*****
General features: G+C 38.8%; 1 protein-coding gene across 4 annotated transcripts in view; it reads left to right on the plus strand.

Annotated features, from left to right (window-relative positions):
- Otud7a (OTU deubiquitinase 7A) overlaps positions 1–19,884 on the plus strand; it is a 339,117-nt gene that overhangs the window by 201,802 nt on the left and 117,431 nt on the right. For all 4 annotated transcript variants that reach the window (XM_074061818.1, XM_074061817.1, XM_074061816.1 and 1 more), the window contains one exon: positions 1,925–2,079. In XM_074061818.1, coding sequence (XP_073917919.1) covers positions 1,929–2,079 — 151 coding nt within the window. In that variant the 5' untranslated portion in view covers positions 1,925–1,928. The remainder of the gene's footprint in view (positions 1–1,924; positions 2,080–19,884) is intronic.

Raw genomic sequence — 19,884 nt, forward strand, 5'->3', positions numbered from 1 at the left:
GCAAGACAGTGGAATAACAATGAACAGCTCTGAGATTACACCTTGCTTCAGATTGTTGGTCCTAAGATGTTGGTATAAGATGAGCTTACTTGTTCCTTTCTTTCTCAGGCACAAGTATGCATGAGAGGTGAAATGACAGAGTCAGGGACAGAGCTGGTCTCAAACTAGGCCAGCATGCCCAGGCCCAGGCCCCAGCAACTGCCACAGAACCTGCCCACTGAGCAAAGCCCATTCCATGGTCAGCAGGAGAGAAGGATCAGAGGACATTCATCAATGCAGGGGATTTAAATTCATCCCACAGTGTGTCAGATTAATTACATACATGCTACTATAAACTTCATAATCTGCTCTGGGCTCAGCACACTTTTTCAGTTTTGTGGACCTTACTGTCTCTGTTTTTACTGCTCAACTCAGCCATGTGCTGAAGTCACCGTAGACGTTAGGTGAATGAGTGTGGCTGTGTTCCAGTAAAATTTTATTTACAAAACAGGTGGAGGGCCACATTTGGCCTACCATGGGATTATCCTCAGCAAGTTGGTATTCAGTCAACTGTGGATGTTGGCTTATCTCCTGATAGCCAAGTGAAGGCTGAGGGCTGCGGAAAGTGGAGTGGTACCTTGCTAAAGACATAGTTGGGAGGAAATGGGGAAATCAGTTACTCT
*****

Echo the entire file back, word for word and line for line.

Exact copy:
General features: G+C 38.8%; 1 protein-coding gene across 4 annotated transcripts in view; it reads left to right on the plus strand.

Annotated features, from left to right (window-relative positions):
- Otud7a (OTU deubiquitinase 7A) overlaps positions 1–19,884 on the plus strand; it is a 339,117-nt gene that overhangs the window by 201,802 nt on the left and 117,431 nt on the right. For all 4 annotated transcript variants that reach the window (XM_074061818.1, XM_074061817.1, XM_074061816.1 and 1 more), the window contains one exon: positions 1,925–2,079. In XM_074061818.1, coding sequence (XP_073917919.1) covers positions 1,929–2,079 — 151 coding nt within the window. In that variant the 5' untranslated portion in view covers positions 1,925–1,928. The remainder of the gene's footprint in view (positions 1–1,924; positions 2,080–19,884) is intronic.

Raw genomic sequence — 19,884 nt, forward strand, 5'->3', positions numbered from 1 at the left:
GCAAGACAGTGGAATAACAATGAACAGCTCTGAGATTACACCTTGCTTCAGATTGTTGGTCCTAAGATGTTGGTATAAGATGAGCTTACTTGTTCCTTTCTTTCTCAGGCACAAGTATGCATGAGAGGTGAAATGACAGAGTCAGGGACAGAGCTGGTCTCAAACTAGGCCAGCATGCCCAGGCCCAGGCCCCAGCAACTGCCACAGAACCTGCCCACTGAGCAAAGCCCATTCCATGGTCAGCAGGAGAGAAGGATCAGAGGACATTCATCAATGCAGGGGATTTAAATTCATCCCACAGTGTGTCAGATTAATTACATACATGCTACTATAAACTTCATAATCTGCTCTGGGCTCAGCACACTTTTTCAGTTTTGTGGACCTTACTGTCTCTGTTTTTACTGCTCAACTCAGCCATGTGCTGAAGTCACCGTAGACGTTAGGTGAATGAGTGTGGCTGTGTTCCAGTAAAATTTTATTTACAAAACAGGTGGAGGGCCACATTTGGCCTACCATGGGATTATCCTCAGCAAGTTGGTATTCAGTCAACTGTGGATGTTGGCTTATCTCCTGATAGCCAAGTGAAGGCTGAGGGCTGCGGAAAGTGGAGTGGTACCTTGCTAAAGACATAGTTGGGAGGAAATGGGGAAATCAGTTACTCT